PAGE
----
Commodore 64 (was "Re: Teaching kids about computers...")

Roy J. Tellason rtellason at
Tue Nov 27 11:27:10 CST 2007

On Monday 26 November 2007 23:17, Ensor wrote:
> Hi,
>   >> Also, full schematic diagrams for the machine were included
>   >>in the "Programmer's Reference Guide".
>   >
>   > For one version of it,  yeah. There were at least four different
>   >versions of the boards out there....
> Good point.
> But I still feel that the schematic which was published would be a useful
> learning aid despite this. It would only make a difference if you were
> going to hack around inside the machine itseelf, which may or may not be an
> issue.

True.  Giving the details of what was connected to all of the connectors was a 
lot of what was useful about it.

>   >....Another was RAM, the later boards used two 64Kx4 parts instead
>   >of eight 64Kx1, and the very latest ones I saw combined two of the
>   >ROMs (Kernel and BASIC?) into one single chip.
> I'd assumed that all 64Cs had the combined Kernel/BASIC ROM, was this not
> the case?
> Likewise, I was under the impression that the move to a pair of 64K*4 DRAMs
> also came about with the advent of the C-64C....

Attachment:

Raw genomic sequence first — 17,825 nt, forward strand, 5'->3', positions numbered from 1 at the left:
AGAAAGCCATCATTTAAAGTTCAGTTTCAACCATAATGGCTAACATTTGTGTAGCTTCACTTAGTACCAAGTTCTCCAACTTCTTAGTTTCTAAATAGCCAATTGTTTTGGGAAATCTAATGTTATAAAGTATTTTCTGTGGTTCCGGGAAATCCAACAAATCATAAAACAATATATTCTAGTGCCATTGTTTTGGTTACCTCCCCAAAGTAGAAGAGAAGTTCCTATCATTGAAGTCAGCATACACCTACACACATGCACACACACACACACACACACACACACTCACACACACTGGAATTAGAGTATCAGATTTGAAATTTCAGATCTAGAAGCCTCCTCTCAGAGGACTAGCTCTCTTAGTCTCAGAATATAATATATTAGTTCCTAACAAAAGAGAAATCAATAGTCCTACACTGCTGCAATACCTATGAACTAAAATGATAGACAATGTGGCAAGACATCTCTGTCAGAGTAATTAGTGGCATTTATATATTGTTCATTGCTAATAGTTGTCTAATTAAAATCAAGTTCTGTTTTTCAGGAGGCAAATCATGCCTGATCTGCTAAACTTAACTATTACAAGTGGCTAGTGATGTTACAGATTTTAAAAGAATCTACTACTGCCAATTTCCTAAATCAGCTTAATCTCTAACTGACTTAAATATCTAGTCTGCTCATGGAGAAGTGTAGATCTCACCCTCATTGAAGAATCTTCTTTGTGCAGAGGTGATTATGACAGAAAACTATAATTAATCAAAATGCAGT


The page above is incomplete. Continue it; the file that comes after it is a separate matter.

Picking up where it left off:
Not really,  though it was more often the case than not.  The major difference 
between those new cases and the old was the difference in the way the 
keyboard was mounted.  The old-style cases had eight screws holding the 
keyboard to the top of the case,  while the newer ones had the keyboard 
mounted to the bottom half,  over some metal support brackets.  If you had a 
new case and wanted that style but wanted to use your old parts otherwise,  
you'd need those brackets.  And they were different for a couple of different 
form factors-- the later boards with higher density were narrower,  
front-to-back,  than the older ones were.

Now that I'm thinking about it a bit further, I  also have this vague 
recollection of them combining the PLA chip with a bunch of the glue TTL and 
making it even simpler yet,  though since the PLA was a common failure part 
it made it more difficult to repair.

Member of the toughest, meanest, deadliest, most unrelenting -- and
ablest -- form of life in this section of space,  a critter that can
be killed but can't be tamed.  --Robert A. Heinlein, "The Puppet Masters"
Information is more dangerous than cannon to a society ruled by lies. --James 
M Dakin

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